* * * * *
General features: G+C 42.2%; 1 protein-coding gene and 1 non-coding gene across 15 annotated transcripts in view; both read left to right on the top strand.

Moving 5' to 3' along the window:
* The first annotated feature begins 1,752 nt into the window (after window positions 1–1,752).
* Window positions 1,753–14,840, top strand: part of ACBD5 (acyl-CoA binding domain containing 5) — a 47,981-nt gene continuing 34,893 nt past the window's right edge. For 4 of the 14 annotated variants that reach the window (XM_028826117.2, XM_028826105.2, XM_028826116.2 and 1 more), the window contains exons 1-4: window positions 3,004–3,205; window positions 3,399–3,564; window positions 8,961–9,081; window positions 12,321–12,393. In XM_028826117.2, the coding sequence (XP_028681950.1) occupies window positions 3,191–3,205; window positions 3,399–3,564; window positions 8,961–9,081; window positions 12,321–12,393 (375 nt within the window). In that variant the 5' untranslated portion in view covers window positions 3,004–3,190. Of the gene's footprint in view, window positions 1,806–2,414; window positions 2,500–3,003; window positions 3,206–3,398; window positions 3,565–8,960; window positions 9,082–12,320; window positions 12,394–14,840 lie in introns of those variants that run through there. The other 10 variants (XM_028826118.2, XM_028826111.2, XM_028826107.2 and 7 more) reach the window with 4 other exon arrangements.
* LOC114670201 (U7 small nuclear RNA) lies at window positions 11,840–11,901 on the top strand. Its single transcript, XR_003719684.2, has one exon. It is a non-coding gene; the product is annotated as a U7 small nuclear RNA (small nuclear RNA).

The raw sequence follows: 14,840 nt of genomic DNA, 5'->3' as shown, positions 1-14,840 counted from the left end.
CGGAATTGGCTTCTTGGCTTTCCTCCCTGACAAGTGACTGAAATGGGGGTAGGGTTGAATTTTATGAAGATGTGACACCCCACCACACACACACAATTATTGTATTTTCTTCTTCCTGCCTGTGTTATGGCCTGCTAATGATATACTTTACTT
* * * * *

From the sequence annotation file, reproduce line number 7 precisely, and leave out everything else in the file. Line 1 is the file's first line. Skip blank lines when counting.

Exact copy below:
CGGAATTGGCTTCTTGGCTTTCCTCCCTGACAAGTGACTGAAATGGGGGTAGGGTTGAATTTTATGAAGATGTGACACCCCACCACACACACACAATTATTGTATTTTCTTCTTCCTGCCTGTGTTATGGCCTGCTAATGATATACTTTACTT